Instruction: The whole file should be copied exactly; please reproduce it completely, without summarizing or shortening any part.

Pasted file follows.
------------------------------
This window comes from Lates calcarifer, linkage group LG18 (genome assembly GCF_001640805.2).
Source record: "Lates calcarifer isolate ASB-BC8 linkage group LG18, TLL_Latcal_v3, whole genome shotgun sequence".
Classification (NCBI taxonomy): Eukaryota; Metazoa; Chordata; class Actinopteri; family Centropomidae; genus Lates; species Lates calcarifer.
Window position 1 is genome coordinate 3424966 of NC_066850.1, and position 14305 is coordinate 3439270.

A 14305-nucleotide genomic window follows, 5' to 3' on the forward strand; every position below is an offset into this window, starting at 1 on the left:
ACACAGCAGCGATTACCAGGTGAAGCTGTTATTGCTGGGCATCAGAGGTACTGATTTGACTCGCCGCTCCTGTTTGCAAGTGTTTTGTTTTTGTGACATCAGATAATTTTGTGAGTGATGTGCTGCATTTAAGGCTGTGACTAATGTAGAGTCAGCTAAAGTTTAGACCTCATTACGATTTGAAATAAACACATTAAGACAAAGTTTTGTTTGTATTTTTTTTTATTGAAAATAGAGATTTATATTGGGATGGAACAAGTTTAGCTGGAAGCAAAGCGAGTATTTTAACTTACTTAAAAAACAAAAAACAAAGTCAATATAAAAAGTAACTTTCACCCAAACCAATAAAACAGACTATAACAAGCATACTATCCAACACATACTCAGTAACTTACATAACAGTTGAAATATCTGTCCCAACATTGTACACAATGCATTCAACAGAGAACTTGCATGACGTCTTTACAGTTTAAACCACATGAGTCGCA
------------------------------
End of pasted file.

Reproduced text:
This window comes from Lates calcarifer, linkage group LG18 (genome assembly GCF_001640805.2).
Source record: "Lates calcarifer isolate ASB-BC8 linkage group LG18, TLL_Latcal_v3, whole genome shotgun sequence".
Classification (NCBI taxonomy): Eukaryota; Metazoa; Chordata; class Actinopteri; family Centropomidae; genus Lates; species Lates calcarifer.
Window position 1 is genome coordinate 3424966 of NC_066850.1, and position 14305 is coordinate 3439270.

A 14305-nucleotide genomic window follows, 5' to 3' on the forward strand; every position below is an offset into this window, starting at 1 on the left:
ACACAGCAGCGATTACCAGGTGAAGCTGTTATTGCTGGGCATCAGAGGTACTGATTTGACTCGCCGCTCCTGTTTGCAAGTGTTTTGTTTTTGTGACATCAGATAATTTTGTGAGTGATGTGCTGCATTTAAGGCTGTGACTAATGTAGAGTCAGCTAAAGTTTAGACCTCATTACGATTTGAAATAAACACATTAAGACAAAGTTTTGTTTGTATTTTTTTTTATTGAAAATAGAGATTTATATTGGGATGGAACAAGTTTAGCTGGAAGCAAAGCGAGTATTTTAACTTACTTAAAAAACAAAAAACAAAGTCAATATAAAAAGTAACTTTCACCCAAACCAATAAAACAGACTATAACAAGCATACTATCCAACACATACTCAGTAACTTACATAACAGTTGAAATATCTGTCCCAACATTGTACACAATGCATTCAACAGAGAACTTGCATGACGTCTTTACAGTTTAAACCACATGAGTCGCA